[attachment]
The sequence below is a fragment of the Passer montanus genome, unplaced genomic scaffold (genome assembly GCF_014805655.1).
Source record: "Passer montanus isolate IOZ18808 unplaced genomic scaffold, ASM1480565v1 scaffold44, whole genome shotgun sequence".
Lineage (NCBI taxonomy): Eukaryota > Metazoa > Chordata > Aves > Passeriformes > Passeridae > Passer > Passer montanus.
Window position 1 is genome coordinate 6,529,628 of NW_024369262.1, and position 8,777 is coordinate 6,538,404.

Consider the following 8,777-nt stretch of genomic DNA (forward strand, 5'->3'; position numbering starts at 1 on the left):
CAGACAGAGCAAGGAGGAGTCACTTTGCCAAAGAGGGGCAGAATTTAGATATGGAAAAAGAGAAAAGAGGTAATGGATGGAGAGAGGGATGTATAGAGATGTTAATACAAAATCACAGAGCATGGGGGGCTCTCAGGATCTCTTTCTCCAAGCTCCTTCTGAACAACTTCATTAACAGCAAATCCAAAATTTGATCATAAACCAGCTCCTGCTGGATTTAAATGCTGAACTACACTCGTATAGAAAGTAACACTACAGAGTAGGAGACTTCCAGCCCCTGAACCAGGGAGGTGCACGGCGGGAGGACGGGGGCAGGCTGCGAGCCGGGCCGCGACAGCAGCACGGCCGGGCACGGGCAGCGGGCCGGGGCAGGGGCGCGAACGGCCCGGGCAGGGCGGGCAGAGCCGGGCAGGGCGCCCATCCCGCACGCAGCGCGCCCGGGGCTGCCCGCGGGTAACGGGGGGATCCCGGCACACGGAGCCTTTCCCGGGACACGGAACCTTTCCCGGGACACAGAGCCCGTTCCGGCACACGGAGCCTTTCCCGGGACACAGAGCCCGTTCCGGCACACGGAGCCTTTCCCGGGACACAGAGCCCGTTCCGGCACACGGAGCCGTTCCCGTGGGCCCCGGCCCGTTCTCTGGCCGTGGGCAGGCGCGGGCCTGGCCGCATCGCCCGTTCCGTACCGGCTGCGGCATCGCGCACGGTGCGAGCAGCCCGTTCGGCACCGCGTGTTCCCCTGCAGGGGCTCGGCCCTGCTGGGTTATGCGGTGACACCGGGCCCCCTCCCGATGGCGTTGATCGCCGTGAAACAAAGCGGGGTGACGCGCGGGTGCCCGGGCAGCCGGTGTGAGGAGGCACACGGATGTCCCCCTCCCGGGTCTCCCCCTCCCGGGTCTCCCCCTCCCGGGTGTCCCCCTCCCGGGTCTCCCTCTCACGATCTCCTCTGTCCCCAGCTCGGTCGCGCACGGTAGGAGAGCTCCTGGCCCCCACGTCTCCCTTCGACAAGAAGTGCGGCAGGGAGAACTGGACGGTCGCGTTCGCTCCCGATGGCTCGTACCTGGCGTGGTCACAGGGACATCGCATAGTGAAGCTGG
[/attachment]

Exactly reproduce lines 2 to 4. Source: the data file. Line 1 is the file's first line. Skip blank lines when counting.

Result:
Source record: "Passer montanus isolate IOZ18808 unplaced genomic scaffold, ASM1480565v1 scaffold44, whole genome shotgun sequence".
Lineage (NCBI taxonomy): Eukaryota > Metazoa > Chordata > Aves > Passeriformes > Passeridae > Passer > Passer montanus.
Window position 1 is genome coordinate 6,529,628 of NW_024369262.1, and position 8,777 is coordinate 6,538,404.